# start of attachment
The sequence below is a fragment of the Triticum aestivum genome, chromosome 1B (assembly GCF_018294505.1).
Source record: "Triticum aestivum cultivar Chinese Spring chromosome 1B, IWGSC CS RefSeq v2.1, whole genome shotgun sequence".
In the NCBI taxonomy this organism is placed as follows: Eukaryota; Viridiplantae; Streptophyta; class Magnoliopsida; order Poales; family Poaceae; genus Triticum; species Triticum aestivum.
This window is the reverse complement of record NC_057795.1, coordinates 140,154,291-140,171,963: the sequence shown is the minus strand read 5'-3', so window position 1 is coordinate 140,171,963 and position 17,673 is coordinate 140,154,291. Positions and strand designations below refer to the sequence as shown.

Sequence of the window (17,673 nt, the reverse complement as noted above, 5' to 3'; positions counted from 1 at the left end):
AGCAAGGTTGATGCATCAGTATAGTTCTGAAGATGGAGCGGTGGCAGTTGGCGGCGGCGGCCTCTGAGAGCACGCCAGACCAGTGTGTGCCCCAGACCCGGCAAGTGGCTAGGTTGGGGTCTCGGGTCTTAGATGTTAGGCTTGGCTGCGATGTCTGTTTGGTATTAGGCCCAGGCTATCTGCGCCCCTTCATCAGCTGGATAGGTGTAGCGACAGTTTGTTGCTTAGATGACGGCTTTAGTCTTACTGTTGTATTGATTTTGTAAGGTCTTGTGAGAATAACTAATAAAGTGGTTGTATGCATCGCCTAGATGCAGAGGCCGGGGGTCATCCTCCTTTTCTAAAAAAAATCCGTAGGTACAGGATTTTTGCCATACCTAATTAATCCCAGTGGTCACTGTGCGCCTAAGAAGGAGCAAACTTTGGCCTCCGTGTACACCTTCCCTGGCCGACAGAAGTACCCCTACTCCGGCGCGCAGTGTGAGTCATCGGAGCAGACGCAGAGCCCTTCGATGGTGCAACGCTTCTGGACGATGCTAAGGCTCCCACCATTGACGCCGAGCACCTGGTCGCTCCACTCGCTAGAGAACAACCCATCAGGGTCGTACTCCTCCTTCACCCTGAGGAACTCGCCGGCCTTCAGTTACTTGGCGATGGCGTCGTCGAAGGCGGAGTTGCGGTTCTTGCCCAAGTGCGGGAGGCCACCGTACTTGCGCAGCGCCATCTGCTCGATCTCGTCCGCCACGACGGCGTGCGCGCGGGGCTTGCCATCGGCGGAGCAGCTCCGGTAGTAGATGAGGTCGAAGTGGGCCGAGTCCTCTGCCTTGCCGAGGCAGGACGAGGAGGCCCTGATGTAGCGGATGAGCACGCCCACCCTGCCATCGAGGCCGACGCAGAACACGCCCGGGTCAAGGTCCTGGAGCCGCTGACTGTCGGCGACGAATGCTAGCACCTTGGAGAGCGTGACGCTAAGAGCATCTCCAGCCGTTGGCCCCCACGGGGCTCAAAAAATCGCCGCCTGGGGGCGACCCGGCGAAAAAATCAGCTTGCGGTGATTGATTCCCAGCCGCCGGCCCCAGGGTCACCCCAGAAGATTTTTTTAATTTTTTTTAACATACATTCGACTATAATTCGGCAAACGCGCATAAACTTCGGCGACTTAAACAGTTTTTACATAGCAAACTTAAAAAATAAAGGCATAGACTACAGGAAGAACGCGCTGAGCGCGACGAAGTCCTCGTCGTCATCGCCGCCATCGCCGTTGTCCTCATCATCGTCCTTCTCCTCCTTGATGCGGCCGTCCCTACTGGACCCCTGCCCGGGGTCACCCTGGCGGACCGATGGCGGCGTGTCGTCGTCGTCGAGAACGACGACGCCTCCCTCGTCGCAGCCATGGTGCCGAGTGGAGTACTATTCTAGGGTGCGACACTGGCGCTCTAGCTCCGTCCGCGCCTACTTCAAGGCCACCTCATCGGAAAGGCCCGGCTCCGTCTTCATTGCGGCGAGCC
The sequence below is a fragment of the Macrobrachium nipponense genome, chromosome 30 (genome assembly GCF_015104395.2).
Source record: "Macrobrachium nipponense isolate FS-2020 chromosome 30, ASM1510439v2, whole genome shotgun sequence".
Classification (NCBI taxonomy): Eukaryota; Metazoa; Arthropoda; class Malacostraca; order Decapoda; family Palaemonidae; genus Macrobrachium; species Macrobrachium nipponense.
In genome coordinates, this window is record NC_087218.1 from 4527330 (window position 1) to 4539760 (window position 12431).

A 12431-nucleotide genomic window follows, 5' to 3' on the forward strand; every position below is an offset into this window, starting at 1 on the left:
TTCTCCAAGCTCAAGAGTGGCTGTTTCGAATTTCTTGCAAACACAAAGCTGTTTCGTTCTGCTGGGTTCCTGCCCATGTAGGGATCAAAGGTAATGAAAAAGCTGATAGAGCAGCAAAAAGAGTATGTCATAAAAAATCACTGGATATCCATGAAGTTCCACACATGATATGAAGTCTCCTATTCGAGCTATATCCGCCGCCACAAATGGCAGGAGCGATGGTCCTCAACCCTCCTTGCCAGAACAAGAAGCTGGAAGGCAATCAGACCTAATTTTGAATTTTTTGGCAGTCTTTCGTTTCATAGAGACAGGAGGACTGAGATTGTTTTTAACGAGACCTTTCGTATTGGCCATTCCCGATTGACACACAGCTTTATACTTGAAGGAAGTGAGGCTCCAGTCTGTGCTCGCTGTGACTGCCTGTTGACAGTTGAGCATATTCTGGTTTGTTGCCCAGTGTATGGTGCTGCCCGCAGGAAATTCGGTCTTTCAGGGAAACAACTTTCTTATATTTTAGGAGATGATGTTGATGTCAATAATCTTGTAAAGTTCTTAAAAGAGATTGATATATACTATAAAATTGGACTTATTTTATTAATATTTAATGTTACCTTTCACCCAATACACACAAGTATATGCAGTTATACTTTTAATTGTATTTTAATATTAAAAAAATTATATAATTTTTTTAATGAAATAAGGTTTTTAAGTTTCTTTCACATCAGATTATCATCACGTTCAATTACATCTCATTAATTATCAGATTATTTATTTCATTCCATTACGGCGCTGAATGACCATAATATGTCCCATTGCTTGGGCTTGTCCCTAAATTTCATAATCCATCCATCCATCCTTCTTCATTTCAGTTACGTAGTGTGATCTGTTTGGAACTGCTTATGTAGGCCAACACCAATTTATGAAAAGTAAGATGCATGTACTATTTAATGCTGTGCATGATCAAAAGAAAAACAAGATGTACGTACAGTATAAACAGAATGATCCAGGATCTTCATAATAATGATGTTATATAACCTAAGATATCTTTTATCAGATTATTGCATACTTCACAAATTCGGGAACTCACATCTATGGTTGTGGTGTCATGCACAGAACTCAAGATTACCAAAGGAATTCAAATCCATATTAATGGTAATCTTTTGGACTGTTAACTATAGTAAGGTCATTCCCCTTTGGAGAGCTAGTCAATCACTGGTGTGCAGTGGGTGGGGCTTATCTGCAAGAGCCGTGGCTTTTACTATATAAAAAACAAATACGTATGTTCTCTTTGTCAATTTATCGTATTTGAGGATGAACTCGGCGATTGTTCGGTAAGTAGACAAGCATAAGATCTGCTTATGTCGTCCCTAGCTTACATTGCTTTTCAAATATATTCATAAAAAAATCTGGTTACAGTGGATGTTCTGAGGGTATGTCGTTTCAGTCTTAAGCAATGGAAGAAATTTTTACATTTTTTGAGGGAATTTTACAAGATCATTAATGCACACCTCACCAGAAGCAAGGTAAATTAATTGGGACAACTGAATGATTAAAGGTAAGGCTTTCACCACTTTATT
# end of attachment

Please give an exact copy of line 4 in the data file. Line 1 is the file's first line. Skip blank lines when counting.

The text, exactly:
This window is the reverse complement of record NC_057795.1, coordinates 140,154,291-140,171,963: the sequence shown is the minus strand read 5'-3', so window position 1 is coordinate 140,171,963 and position 17,673 is coordinate 140,154,291. Positions and strand designations below refer to the sequence as shown.